We've had a prolific pepper season.  My sweet Italian peppers were delicious in this peperonata recipe from Molly Stevens.  The cayenne and serrano peppers provided a large batch of hot sauce.  My recipe is simple---boil cleaned and trimmed peppers with water and sugar, almost ruin the entire batch when the sugar caramelizes because the 2-year-old is throwing a massive tantrum, save it with more water, add cider vinegar, cool, blend with an immersion blender, and pack in jars and refrigerate. Note: wear gloves.

Here's how that looks without sarcasm:

1 lb cleaned/trimmed hot peppers with seeds
4 cups water
2 cups sugar
2 cups cider vinegar

Boil peppers with sugar until soft--water will reduce. Watch so sugar does NOT caramalize. Turn off flame once soft and add vinegar. Once cool, blend with an immersion blender or transfer liquid to standard blender. Pack in very clean jars and refrigerate.
 

 
The tomatoes are still kickin' despite the loss of some vines to the frost.


 
 
The tobacco plants bloomed late, but are beautiful as ever.

 

Autumn is here.



11 September 2012

Autumn Prelude


I'm sneaking away from my water bath canner for a few minutes to give a quick 'stead update.  For the past several weeks I have been canning my can off.  In that time the ducks have flown the coop, the hornworms have appeared, it's greens season again, and the nightshades have started producing, which means I'm finally getting my pepper and eggplant fix.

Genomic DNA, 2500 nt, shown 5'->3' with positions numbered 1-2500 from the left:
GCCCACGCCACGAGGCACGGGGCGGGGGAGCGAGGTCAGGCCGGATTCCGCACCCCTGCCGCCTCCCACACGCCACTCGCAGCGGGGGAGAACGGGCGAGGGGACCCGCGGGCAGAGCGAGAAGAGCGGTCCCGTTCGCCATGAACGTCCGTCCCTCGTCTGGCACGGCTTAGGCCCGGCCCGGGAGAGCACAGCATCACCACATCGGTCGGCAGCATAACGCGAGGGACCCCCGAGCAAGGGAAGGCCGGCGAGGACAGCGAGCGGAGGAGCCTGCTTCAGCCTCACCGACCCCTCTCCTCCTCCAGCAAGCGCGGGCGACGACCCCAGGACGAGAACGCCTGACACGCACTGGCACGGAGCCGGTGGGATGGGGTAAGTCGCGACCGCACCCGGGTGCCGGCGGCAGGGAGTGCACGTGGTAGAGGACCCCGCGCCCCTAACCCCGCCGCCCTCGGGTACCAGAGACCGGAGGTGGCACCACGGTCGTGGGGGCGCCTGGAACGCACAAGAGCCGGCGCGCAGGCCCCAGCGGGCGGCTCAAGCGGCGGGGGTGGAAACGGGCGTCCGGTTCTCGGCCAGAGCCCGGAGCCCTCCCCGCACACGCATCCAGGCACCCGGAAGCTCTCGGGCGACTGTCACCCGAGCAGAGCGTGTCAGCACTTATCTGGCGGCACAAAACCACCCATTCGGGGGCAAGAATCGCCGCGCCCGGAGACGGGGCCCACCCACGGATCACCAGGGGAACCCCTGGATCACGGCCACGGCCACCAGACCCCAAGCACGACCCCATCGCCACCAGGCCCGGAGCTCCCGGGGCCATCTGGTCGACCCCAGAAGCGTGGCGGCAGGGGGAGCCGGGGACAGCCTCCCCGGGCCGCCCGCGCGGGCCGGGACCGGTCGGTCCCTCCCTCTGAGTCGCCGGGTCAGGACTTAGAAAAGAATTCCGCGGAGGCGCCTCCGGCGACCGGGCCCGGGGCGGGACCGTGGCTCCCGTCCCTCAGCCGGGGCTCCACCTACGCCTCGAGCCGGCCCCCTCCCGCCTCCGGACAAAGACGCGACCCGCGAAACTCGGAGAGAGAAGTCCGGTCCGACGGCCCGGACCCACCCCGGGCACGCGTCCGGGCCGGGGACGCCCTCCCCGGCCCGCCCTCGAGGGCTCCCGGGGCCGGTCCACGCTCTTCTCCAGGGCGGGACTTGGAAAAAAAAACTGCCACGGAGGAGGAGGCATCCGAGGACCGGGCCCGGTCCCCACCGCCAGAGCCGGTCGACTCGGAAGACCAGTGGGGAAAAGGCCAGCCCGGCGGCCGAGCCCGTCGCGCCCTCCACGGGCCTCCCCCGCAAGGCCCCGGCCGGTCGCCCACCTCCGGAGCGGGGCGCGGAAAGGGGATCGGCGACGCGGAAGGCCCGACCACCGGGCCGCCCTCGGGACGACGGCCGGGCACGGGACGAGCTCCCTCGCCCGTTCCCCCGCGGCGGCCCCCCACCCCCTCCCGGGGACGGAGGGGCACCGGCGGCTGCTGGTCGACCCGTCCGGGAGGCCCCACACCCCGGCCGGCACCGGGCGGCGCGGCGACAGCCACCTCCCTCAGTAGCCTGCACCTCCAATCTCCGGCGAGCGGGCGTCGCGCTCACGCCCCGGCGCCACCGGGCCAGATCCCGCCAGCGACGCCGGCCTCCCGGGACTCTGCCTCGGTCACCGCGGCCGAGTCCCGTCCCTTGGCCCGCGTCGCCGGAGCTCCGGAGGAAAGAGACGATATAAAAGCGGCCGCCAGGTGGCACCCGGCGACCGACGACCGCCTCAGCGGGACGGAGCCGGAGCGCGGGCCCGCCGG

eggplant, poblano, sweet banana, and cayenne peppers


The cooler weather has allowed some great roasting and braising experiments.  Most noteworthy is Molly Stevens' End-of-Summer Braised Green Beans (listed below) from All About Braising.  If your plants are still producing or you can find them at your local farmer's market, give it a try.  It's perfect for tougher late-season beans.  And don't be scared of the anchovies.  They make the dish.
 


canning tomatoes